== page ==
Defining Urban Resilience
A definition of urban resilience can provide insights and understanding into complex ideas surrounding sustainability and vulnerability, and is increasingly being used to understand highly complex, dynamic social systems like urban areas. It is important as urban areas today are facing a range of shocks and stresses from both natural and man-made hazards. From rapid population growth, to climate change, to political instability and public health issues, cities are facing amplified challenges that are unlike any they have managed before.
We have combined some of the key events that have driven the view and opinions surrounding resilience which help us to understand what we need to do to improve the environment we all live in, helping to make safer, we which ensure that future generations have the same possibilities we enjoy today.
There has been a steady increase in research surrounding resilience as a concept. Resilience has become a very visible term in society and in urban governance and planning – gaining more attention over the last year as urban areas have been heavily impacted by the spread of COVID-19. We recognize the potential of the resilience framework and how this can assist cities to achieve their sustainable goals.
An interdisciplinary approach
Urban Resilience has a multidimensionality aspect to it. We have grouped together different aspects of resilience into different dimensions which has helped to identify many resources available to the urban community that need to be considered when discussing urban resilience.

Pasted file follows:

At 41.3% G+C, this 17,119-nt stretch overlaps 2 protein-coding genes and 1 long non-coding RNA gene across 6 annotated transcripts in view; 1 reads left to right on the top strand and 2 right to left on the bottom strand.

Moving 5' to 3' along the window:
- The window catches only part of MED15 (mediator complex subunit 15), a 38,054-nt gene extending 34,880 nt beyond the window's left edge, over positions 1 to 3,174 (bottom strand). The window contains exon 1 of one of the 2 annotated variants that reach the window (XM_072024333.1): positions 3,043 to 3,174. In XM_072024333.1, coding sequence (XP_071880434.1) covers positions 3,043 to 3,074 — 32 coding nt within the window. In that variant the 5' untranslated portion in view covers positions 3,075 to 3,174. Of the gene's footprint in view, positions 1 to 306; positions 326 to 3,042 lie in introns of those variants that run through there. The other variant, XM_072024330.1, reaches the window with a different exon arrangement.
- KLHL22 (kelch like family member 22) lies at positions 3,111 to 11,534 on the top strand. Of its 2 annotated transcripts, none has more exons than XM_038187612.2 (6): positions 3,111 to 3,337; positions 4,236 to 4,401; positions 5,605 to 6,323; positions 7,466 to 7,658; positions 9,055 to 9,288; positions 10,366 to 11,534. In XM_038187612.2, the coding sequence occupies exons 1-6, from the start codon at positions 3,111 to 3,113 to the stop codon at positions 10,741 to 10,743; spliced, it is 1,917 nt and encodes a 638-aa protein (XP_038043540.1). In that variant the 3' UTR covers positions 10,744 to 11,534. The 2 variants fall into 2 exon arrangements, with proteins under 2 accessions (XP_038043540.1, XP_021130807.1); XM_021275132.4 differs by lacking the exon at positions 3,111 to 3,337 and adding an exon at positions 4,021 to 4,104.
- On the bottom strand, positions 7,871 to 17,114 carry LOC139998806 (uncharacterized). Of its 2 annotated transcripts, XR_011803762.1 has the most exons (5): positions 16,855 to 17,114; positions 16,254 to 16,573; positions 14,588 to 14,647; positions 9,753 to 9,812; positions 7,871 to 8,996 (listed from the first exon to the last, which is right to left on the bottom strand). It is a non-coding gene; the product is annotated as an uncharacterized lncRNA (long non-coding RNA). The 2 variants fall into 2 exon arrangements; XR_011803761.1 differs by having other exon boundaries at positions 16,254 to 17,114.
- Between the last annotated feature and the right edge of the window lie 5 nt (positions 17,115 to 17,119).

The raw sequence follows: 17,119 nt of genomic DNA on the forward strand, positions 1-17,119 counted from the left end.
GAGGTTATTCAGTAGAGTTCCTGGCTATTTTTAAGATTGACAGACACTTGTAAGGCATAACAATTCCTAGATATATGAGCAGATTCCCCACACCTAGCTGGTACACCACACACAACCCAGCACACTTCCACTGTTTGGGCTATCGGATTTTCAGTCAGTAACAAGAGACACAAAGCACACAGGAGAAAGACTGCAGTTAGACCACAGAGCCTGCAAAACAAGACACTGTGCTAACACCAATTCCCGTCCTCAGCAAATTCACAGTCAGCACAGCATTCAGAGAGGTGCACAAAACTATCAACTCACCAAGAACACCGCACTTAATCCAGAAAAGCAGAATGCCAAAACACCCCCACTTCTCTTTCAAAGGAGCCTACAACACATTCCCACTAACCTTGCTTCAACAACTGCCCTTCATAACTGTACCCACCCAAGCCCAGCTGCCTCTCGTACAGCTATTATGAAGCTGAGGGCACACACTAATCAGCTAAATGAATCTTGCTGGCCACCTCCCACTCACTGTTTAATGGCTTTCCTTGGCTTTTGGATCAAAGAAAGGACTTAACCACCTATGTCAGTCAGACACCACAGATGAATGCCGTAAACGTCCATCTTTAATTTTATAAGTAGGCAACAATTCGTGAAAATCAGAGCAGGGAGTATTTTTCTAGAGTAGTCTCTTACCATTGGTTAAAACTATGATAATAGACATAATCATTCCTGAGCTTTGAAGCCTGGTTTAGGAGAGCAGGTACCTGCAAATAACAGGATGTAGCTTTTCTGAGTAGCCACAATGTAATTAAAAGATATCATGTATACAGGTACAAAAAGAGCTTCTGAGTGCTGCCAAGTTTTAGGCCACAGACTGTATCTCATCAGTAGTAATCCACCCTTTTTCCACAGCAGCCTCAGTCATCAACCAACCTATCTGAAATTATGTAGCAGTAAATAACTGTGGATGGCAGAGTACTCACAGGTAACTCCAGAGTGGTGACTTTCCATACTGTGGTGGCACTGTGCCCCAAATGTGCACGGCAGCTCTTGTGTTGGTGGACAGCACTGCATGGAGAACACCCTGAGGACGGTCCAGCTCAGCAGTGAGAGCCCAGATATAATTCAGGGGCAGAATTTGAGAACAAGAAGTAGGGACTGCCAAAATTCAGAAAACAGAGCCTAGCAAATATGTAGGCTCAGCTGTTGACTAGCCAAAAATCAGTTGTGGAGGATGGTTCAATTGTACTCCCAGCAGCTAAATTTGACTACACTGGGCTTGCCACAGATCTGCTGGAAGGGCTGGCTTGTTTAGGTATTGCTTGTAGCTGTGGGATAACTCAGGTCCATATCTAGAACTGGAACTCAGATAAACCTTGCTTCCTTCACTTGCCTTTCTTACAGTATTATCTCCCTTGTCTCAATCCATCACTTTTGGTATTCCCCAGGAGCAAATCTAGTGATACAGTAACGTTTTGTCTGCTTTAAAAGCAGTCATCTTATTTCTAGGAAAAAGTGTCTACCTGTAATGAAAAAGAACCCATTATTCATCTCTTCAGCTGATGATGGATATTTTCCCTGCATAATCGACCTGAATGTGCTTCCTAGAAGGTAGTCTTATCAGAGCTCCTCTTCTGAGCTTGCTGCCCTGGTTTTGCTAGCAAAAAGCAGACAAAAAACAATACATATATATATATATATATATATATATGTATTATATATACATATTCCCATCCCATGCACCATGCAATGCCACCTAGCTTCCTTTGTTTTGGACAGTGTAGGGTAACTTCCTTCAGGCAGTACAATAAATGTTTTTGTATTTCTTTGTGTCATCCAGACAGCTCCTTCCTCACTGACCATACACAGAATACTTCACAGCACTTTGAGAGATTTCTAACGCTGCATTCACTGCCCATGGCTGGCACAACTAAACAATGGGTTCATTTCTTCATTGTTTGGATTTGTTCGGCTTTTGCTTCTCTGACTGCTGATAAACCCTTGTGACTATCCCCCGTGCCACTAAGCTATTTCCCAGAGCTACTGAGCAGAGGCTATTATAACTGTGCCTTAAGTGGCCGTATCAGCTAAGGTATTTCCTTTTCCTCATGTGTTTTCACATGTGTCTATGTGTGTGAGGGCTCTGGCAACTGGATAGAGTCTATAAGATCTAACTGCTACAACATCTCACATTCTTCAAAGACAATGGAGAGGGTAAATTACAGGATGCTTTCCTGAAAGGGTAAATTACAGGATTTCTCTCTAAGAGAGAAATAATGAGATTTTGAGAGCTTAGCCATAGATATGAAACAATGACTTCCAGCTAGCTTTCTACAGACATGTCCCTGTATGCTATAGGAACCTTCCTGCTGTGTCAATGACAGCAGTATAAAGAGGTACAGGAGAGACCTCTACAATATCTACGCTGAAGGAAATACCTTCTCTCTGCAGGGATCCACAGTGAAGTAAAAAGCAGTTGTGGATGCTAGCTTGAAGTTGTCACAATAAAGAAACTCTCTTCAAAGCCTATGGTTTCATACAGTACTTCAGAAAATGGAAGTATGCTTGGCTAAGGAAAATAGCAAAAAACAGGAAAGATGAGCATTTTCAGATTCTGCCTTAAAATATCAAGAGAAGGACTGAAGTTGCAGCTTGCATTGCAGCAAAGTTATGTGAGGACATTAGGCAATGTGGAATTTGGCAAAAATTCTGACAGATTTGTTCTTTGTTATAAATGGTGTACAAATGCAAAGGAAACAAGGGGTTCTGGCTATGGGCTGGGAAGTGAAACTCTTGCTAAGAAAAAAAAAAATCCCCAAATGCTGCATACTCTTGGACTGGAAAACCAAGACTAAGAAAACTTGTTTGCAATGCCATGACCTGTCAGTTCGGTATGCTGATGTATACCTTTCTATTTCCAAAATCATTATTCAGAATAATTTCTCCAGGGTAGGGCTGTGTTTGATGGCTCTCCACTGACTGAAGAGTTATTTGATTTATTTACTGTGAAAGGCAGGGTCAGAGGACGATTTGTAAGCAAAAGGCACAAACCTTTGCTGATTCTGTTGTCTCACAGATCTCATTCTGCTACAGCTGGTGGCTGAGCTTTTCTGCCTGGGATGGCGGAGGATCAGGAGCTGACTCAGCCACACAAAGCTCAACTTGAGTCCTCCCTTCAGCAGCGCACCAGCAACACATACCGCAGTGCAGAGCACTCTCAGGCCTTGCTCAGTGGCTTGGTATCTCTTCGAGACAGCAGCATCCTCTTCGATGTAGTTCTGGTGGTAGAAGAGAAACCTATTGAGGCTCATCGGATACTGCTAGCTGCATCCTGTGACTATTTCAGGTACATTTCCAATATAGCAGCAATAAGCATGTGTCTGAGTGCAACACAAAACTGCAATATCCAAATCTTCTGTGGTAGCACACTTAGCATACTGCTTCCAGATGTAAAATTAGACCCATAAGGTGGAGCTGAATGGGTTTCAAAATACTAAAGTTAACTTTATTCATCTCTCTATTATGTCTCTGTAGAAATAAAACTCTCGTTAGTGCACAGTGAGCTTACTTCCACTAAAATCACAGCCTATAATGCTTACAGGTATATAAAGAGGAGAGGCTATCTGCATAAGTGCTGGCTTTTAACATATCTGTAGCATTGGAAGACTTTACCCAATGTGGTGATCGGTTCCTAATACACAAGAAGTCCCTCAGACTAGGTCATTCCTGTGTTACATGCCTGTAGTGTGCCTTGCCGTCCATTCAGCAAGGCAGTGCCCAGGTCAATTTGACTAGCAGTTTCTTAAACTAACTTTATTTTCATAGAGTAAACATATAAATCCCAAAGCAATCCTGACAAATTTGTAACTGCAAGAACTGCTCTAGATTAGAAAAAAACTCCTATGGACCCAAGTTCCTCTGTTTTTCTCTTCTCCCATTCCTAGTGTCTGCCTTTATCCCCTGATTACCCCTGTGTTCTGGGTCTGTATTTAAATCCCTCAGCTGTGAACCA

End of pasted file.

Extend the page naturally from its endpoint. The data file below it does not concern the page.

The involvement of a diverse group of stakeholders and community members in the resilience debate builds trust within the community and share the responsibility of the city’s fate. Public-private partnerships are a fundamental aspect of the resilience process as they are thought to promote trust and to improve the efficiency and effectiveness of the applied strategies.
Our definition of Urban Resilience
We drew from key researchers in numerous fields to propose a new interdisciplinary definition addressing both the internal and external hazards faced within an urban environment and the importance of stakeholders within the process. The definition aims to be comprehensive and conceptualize key terms, whilst allowing for the flexibility needed to apply to the diverse urban setting it is situated in.
Looks into the social, political, economic and environmental factors
Includes the public, private, non-profit sectors, the policymakers, researchers and citizens
External & Internal Disturbances: Economic recessions, environmental degradation, civil unrest, technological incidents, public health crisis and natural disasters